Traveling Abroad: Paris

The first time we went to Paris I was pregnant, so we had a good feel for the city prior to going there with kids. If you don’t know the city you will be traveling to, I highly recommend all of Rick Steve’s recommendations. He was always spot on with good lodging for a reasonable price, attractions that are a time suck, and activities that are worth the money!

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Lodging: We knew we wanted to stay in a flat instead of a hotel room so that we could have access to a kitchen and laundry. With Airbnb, you can find very reasonably priced accommodations in the city that include a kitchen for cooking and a living room if your child needs to nap or go to bed before you and your spouse. The subway system is extensive in the city, so no matter where you stay, it’s easy to transport in to the city for the day. Choose lodging near attractions/museums if you’d rather have your child nap at the hotel/Airbnb instead of while you are on the go during the day. Don’t forget your darkening blankets, travel white noise machines, paci’s, or loveys to make the on the go sleeping environment more similar to their bed at home.

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Transport for baby!?: The first thing you need to decide is if you will want to bring a stroller, carrier, or both. Paris is fairly accessible with strollers, but there are some cobblestone streets as well as subway stations that don’t have lifts. When we visited Paris with our 7 month old, we had friends come with us that had a 14 months old. They brought a hiking backpack and we had a stroller for our bub. They definitely had an easier time navigating the subway with the backpack carrier. I personally would recommend an ergo or kinderpack since it’s lightweight and you can fold it up into a bag if you aren’t using it. A small umbrella stroller to use in the airport as well as keeping it in the hotel/flat would be nice to have. I love the Maclaren for travel. It’s sturdy, lightweight, reclines for napping, and has a basket for storage. It’s not bulky and can easily fit through narrow passages. It also comes with a rain cover. This is definitely handy in the winter and spring in Europe! I also like the Summer umbrella stroller for a more cost effective option. The hood doesn’t come down as far as the Maclaren and it doesn’t come with a rain cover, but if you could always add a clipped on blanket on the front for extra darkening if needed.

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Time change: Depending on where you are coming from, you might have a big time adjustment coming your way with your little ones. If you are flying in from the states, it is always ideal with babies/kids to fly overnight (starting in the afternoon/evening) and arrive the next “morning” (around 9/10AM) in Europe. This way, you can have dinner on the plane, nurse or bottle feed your baby down for bedtime as normal, and keep them in the darkness/white noise environment until morning the next day. This will be around 3AM their original time, however, you will begin the new day in the new time zone when you arrive! Take the day as it comes and make sure you don’t let your baby stay up too long (check in on that waketime length throughout the day). You might have to help baby return to sleep during the new nighttime in your flat/hotel, but after a couple days, baby should adjust to the new rhythms.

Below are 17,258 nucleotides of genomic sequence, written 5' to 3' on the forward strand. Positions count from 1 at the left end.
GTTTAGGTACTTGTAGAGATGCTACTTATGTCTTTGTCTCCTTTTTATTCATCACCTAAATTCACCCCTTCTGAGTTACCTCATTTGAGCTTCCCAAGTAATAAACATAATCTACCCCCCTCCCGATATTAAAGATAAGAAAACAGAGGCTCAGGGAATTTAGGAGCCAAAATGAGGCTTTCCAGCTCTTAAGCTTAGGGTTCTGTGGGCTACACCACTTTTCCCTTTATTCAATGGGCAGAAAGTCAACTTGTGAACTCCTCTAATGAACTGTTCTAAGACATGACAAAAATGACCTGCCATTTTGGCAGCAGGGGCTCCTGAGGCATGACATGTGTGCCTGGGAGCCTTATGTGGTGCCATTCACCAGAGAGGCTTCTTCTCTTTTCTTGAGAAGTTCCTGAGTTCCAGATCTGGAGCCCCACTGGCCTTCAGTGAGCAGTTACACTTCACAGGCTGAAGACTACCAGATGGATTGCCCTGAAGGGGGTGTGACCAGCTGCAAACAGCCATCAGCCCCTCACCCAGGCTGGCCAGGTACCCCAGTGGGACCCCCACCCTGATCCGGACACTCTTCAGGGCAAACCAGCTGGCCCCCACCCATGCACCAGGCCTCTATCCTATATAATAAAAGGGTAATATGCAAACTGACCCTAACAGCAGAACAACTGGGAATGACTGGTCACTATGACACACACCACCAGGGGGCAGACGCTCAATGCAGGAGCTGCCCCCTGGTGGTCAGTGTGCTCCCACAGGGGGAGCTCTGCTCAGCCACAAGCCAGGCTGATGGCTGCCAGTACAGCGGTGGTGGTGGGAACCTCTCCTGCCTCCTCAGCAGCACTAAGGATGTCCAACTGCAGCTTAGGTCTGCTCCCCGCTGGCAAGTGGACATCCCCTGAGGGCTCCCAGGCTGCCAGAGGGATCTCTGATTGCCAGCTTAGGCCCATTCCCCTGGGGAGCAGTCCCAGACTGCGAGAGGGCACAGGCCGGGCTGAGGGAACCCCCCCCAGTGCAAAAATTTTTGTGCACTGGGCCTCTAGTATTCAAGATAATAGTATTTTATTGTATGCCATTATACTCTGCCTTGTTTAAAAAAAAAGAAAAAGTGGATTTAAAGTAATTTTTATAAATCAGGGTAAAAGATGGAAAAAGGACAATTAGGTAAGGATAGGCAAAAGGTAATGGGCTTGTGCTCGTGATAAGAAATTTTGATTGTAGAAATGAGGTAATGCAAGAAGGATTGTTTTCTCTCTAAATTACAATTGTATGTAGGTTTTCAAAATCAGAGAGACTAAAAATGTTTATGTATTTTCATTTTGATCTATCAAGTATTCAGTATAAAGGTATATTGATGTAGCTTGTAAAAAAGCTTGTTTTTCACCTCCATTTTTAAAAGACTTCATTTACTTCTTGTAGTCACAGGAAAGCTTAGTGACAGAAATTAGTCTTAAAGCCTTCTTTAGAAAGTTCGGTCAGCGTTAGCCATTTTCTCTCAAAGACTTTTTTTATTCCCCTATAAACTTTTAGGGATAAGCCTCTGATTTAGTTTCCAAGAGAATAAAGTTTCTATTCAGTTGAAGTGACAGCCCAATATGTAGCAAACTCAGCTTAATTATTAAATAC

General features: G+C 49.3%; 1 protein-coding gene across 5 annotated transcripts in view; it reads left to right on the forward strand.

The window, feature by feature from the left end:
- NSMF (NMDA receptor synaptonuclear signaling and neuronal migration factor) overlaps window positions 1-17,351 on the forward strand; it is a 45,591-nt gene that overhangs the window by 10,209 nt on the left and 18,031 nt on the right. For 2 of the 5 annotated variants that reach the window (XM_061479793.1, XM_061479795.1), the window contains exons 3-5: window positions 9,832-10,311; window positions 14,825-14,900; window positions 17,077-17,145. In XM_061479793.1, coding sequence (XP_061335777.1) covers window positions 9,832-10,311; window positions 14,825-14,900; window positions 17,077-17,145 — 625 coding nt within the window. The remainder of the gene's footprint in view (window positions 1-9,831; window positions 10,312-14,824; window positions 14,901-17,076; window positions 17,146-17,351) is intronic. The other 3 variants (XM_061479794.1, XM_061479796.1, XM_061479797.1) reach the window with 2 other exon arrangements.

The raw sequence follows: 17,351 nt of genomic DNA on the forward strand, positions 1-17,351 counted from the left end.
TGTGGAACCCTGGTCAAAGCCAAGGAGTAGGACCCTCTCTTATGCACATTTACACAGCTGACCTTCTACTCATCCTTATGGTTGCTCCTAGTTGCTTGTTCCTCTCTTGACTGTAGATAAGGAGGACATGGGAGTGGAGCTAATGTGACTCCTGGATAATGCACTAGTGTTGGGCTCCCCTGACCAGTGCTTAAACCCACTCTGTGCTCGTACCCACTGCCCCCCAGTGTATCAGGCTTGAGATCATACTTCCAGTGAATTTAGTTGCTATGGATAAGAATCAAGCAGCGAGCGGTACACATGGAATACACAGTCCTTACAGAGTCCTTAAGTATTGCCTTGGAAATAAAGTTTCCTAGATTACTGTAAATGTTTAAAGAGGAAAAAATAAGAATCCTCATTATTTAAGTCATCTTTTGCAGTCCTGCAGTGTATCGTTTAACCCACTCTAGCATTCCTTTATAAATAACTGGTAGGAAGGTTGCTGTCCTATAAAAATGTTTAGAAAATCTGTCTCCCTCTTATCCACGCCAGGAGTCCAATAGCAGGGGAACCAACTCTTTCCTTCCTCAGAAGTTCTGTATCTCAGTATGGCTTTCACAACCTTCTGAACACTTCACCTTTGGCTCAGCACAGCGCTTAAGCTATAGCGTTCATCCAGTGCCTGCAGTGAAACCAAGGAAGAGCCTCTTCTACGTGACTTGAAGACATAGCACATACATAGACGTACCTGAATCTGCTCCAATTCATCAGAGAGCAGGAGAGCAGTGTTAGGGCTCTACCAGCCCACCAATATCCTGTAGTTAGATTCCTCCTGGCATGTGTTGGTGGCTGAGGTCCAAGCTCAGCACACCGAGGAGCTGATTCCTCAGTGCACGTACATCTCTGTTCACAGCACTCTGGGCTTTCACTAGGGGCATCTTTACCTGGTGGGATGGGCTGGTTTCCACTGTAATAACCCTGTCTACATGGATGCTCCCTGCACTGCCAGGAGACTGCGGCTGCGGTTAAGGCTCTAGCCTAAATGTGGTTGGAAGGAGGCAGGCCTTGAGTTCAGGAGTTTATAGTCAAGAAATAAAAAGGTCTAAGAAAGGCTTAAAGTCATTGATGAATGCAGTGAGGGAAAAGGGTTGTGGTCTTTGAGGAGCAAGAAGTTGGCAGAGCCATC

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Attractions with babies: Of course there is never an ideal time to travel, however, traveling abroad with babies can actually be easy if you have a great carrier. They don’t have opinions yet about what activities of attractions they want to do, so attending museums or restaurants might not be as challenging as it would with a toddler. Don’t miss the famous LaDuree for Macaroons and a feeding/nursing break!

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Activities with Toddlers/Preschoolers: If you are traveling with a preschooler or a toddler, you are most likely going to want to plan less activities, and more wiggle room in the routine. Plan at least one park or kids’ museum to attend each day so that they can get their energy out. The Tuileries Gardens are wonderful and provide a great space for kiddos to run around.

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There are a million crepe stands there and it’s close to many museums/attractions, too! Make sure to be realistic about what you can handle as well as your child. Set them up for success by having a routine mapped out for each day of where they will go and what treats or fun activities they have to look forward to! Don’t forget a small activity bag for those unexpected delays you might come across with your kiddos. Trains, buses, queues, and Parisian restaurants can be unpredictable at times!

Activities with Big KIds (ages 5+): The gardens are a wonderful experience for this age as well, and don’t forget the carnival in the summer

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